It's fascinating to me how many of the same people who actually believe Ronald Reagan's racist fantasy that there are "welfare queens" out there having as many babies as possible so they can collect welfare checks and drive around in Cadillacs, don't seem to have any problem at all believing that the government should bail out billionaires who have driven their businesses into the ground and our economy to the brink.
The recent meltdown of the credit and mortgage industries and the bailout of Bear Stearns are classic illustrations of the results of 30 years of extremist conservative economic policy and yet more examples of the failure of the modern conservative movement. The philosophy of hands-off neo-liberalism espoused by Milton Friedman and championed by Republicans and Democrats alike since Nixon and Reagan began their full frontal assault on labor rights and government regulation in 1970s and 1980s, just doesn't work.
The conservative movement has been very good at public relations slogans, but is very bad at serving the public.
It sounds like a great thing to say you want lower taxes and less government, but in practice all that has really meant is billionaires pay a smaller tax rate than their secretaries, corporations benefit from moving offshore and government has abdicated its responsibility to protect all of its citizens - ala Enron, the tragedy of Katrina and the gutting of regulatory bodies such as the FCC, EPA and the FDA.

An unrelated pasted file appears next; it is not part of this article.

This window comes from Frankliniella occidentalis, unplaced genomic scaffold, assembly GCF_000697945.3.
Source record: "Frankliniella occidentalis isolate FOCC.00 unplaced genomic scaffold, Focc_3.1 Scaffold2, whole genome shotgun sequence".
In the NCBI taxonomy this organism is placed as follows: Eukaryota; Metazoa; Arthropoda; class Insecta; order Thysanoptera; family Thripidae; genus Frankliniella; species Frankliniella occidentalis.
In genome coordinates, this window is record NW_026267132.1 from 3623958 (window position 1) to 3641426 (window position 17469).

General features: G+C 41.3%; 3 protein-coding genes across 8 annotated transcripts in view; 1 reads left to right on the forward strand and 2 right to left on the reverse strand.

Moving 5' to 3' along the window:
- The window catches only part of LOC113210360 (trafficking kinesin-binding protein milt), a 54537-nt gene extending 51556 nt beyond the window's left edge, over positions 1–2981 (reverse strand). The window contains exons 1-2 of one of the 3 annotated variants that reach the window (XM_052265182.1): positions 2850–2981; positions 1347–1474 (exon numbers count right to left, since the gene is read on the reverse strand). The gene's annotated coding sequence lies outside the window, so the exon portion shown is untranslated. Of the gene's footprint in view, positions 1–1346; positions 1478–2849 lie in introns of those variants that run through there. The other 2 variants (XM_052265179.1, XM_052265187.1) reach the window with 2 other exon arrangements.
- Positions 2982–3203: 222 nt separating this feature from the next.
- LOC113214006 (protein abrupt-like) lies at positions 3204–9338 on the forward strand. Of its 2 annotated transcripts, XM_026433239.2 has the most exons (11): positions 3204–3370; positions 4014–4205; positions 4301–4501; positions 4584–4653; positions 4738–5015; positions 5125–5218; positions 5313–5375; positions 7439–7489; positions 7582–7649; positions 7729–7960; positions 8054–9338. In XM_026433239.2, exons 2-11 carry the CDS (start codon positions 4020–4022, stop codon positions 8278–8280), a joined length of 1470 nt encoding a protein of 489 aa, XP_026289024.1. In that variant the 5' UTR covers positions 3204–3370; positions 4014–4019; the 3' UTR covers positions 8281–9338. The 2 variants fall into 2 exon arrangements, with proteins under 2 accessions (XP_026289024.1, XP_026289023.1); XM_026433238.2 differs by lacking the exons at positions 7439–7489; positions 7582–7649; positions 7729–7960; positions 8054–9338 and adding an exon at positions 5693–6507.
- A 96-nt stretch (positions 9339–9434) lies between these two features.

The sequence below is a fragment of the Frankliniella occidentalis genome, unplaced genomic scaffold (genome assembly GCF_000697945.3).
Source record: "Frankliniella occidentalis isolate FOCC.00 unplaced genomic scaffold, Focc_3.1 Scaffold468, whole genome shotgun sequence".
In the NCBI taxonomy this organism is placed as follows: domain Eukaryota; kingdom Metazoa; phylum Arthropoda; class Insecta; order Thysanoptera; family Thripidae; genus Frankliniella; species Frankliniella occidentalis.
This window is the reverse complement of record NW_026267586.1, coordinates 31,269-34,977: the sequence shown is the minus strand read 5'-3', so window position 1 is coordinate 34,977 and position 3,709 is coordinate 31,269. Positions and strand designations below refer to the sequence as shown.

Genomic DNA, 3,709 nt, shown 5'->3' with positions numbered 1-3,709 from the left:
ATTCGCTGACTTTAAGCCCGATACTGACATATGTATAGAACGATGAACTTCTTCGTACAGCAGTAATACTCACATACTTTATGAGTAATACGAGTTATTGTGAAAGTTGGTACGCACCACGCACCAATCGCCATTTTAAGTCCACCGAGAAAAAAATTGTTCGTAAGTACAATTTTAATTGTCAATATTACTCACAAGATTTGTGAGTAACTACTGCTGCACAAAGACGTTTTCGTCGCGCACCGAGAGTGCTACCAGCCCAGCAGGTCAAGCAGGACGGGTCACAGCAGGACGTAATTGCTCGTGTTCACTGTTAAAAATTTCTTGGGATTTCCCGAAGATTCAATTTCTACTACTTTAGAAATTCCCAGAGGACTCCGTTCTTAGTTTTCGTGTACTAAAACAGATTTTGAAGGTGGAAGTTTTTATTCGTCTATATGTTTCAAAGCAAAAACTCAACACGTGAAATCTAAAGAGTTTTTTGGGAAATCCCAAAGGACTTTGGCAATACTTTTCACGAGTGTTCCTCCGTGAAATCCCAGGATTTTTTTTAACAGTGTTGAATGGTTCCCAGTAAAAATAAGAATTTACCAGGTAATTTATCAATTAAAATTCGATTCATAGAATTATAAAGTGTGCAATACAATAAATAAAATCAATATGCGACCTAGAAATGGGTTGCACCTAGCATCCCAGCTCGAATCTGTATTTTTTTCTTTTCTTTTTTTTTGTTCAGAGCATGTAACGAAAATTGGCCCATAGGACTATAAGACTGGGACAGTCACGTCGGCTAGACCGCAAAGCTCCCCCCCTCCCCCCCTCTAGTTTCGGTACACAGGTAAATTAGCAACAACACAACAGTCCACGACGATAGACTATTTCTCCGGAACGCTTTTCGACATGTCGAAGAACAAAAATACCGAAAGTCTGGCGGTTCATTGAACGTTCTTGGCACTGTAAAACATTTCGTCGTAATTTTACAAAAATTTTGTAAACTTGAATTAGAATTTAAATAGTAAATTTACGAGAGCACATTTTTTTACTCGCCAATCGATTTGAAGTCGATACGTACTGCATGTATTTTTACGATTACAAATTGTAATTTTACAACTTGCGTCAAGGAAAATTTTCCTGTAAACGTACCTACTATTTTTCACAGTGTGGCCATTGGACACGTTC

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Seems some would rather have polluted water, tainted meat and toxic toys than even consider government oversight.
I'm not advocating a Stalinist system of communism mind you, but let's be clear: a certain amount of regulation is necessary. The idea that has been dominating public policy for 30 years that corporations will inherently do the right thing because the markets will force them to, is just plain wrong. When you give people whose only aim is to make as much profit as possible total free reign, they're not going to regulate themselves. Period.
They're going to push the boundaries as far as they can until something snaps, and then we either bail them out or watch the economy tank.
And worst of all, to view those at the bottom of the economic ladder who actually need help as somehow being leeches for looking to their government for assistance while condoning the protection of billionaires who play fast and loose with other people's money, is not only immoral, it's laughable.